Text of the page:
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May 29, 2019
For Immediate Release
Waterloo – Trans people in Waterloo Region feel less safe in public places, face greater barriers to health care, experience higher rates of unemployment, have lower levels of family support and feel less like they belong to the community than their cisgender LGBQ counterparts. These are some of the findings of a wide-ranging study conducted by researchers at Wilfrid Laurier University and a coalition of community organizations.
The OutLook Study is the first comprehensive study to analyze the needs of the LGBTQ+ community in Waterloo Region, and is one of the largest such studies in Canada. Data collected as part of the study were recently published in the fact sheet “Experiences of trans people in Waterloo Region,” which includes a list of recommendations to make health-care services more trans-inclusive and accessible.
“There’s a belief that if more trans people are coming out and there’s more media attention, there’s an increase in support as well, but that’s not always the case,” said Charlie Davis, a Community Psychology PhD student at Laurier and lead author of the fact sheet. “Sixty-five per cent of trans people surveyed are out to their parents, but 43 per cent of those have unsupportive parents. Just because they’re out and vocal, doesn’t mean they’re supported.”
The fact sheet was created in collaboration with members of the OutLook Study, including Laurier professors Todd Coleman, Simon Coulombe, Robb Travers, Ciann Wilson and Michael Woodford, Region of Waterloo Public Health and Emergency Services, as well as trans community members from the Rainbow Community Council, OK2BME, the AIDS Committee of Cambridge, Kitchener, Waterloo and Area and Laurier. The document touches on issues including victimization, sense of community belonging, education, income and employment, safe and unsafe spaces, and health care access.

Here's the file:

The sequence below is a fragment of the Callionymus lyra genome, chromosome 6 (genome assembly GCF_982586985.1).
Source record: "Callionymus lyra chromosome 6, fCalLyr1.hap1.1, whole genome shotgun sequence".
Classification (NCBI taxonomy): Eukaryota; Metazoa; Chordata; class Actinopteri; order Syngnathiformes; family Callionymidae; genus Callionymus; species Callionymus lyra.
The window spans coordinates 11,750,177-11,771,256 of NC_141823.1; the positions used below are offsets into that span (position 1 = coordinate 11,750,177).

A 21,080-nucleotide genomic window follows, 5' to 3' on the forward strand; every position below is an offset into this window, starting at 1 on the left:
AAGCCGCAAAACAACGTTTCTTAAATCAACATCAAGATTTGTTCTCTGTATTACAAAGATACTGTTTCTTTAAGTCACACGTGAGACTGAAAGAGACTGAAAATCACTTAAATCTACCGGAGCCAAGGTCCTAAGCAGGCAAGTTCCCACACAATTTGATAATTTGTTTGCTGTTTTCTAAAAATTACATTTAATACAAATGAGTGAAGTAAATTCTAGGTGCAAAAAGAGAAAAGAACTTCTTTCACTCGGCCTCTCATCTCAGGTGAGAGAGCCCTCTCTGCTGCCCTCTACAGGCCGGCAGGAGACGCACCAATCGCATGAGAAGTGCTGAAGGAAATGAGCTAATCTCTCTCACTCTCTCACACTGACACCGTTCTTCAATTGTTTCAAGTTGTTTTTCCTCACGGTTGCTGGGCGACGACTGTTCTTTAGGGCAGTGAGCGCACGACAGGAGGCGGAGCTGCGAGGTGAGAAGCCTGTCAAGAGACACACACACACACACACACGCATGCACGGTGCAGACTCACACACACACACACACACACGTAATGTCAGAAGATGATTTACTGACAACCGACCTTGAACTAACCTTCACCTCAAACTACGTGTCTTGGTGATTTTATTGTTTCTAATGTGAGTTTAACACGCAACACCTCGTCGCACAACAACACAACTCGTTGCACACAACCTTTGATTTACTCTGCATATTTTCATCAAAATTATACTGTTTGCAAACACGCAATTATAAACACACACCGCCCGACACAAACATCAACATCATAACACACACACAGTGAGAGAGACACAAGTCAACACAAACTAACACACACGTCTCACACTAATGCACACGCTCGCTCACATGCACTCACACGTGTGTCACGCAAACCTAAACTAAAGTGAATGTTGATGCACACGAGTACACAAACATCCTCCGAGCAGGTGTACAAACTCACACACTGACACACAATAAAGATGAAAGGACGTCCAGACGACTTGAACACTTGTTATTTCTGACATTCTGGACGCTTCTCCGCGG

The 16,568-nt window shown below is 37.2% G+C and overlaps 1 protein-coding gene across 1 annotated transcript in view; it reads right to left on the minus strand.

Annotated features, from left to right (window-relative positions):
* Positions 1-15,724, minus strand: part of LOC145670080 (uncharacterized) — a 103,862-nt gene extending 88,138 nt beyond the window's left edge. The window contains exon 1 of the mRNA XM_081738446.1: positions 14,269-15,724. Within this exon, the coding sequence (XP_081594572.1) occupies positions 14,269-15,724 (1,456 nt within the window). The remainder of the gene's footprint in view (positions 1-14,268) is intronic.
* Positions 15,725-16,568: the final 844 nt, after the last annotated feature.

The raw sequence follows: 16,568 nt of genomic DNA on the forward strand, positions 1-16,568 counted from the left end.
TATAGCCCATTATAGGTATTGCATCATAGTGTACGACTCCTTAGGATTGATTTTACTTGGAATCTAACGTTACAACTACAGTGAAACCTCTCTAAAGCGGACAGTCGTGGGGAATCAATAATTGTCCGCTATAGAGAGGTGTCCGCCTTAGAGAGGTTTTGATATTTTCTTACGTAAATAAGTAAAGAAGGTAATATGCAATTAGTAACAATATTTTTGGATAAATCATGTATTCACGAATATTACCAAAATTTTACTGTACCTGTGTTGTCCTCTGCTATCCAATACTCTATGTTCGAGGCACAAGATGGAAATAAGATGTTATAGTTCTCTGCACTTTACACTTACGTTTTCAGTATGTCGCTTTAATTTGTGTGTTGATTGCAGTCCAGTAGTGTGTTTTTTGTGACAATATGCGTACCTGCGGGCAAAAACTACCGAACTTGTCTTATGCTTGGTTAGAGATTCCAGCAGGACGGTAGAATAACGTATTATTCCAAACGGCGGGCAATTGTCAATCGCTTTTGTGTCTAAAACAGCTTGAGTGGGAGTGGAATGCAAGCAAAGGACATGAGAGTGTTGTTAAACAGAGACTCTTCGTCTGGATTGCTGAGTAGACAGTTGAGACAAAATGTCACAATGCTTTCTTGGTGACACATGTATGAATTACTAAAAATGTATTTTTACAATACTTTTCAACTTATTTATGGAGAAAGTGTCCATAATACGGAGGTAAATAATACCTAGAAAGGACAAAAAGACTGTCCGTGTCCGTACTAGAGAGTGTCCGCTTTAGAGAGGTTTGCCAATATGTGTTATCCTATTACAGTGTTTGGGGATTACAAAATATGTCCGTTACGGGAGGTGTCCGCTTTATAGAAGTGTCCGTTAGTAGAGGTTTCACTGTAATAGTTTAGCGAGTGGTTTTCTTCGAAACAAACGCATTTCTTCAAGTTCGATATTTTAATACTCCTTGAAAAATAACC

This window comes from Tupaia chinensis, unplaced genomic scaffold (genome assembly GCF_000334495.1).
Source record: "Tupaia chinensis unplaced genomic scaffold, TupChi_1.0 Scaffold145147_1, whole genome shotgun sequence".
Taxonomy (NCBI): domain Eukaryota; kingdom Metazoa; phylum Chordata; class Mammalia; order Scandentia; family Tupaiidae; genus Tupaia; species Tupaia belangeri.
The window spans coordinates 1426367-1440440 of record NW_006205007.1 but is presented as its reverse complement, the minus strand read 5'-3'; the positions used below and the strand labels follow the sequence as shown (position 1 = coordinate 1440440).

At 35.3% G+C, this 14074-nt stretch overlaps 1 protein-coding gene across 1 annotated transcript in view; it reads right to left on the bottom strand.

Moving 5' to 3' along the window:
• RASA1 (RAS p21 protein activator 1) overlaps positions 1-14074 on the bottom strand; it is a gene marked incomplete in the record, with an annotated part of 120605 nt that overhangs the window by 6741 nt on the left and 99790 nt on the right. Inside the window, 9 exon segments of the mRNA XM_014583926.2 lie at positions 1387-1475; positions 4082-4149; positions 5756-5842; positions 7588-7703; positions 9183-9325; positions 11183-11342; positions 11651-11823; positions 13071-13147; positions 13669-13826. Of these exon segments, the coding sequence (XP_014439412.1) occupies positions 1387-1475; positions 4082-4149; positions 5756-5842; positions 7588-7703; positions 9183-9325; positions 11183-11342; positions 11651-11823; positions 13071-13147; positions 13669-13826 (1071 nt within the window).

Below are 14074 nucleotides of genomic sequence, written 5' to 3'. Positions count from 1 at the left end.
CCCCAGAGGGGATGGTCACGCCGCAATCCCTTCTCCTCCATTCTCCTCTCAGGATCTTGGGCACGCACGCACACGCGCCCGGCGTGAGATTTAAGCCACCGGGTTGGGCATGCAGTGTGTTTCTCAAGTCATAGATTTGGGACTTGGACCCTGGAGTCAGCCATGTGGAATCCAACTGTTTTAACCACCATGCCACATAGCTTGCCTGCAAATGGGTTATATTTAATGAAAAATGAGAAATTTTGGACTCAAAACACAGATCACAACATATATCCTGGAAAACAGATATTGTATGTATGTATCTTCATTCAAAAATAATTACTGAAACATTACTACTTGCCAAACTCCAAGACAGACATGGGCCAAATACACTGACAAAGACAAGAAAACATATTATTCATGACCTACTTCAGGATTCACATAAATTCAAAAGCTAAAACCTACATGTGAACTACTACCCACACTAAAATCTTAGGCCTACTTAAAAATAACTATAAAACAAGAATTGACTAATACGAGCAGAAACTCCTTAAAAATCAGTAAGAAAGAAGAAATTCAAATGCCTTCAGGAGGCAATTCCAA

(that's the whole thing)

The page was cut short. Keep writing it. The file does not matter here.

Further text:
Most of those surveyed said they had experienced transphobia, including being made fun of or called names because of their gender identity (73 per cent) and hearing that trans people are not normal (96 per cent). Most also reported feeling unsafe in public spaces in Waterloo Region, including bars, public washrooms, gyms, malls, grocery stores and places of worship.
Access to health care and experiences in health-care settings were emphasized in the fact sheet. Most said they didn’t feel safe in hospitals, emergency rooms, medical offices and urgent care centres (72 to 76 per cent) and some even reported avoiding those spaces.
When they did reach out for help, survey responses showed some providers used harmful or insulting language about trans identity or experiences, with 13 per cent reporting this from primary care providers and 23 per cent from hospital staff, and 15 percent reported being belittled or ridiculed by hospital staff for being trans.
Survey participants also said health-care providers didn’t know enough about trans-related care to provide it (23 per cent reported this for primary care providers and 25 per cent for hospital staff). Seventy-six per cent reported they had to educate at least four different health-care providers about gender identity.
“If you’re trans and you want to medically transition, you have to access at least four different types of health-care providers,” said Davis. “There’s this burden put on trans people where most medical facilities are inaccessible, or trans people have to educate others. If your family doctor says, ‘I’m not comfortable’ or ‘I don’t know enough,’ that should not be the end of the conversation.”
Davis, who assisted with the OutLook Study as a community liaison before returning to university for his PhD, was part of the trans advisory group that created a list of recommendations for health-care providers in the region. The recommendations include practical information, such as how to submit OHIP claims if a service doesn’t match the gender listed on a patient’s documents, as well as suggestions for policy changes that would make spaces more welcoming to trans people.
“For a lot of trans people, the report is really validating, especially for those who try to do advocacy in the region,” said Davis. “It’s discouraging, too, but I think that’s just a sign that there’s a lot of work that still needs to be done.”
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Todd Coleman, Assistant Professor
Health Sciences, Wilfrid Laurier University
Charlie Davis, PhD student
Community Psychology, Wilfrid Laurier University
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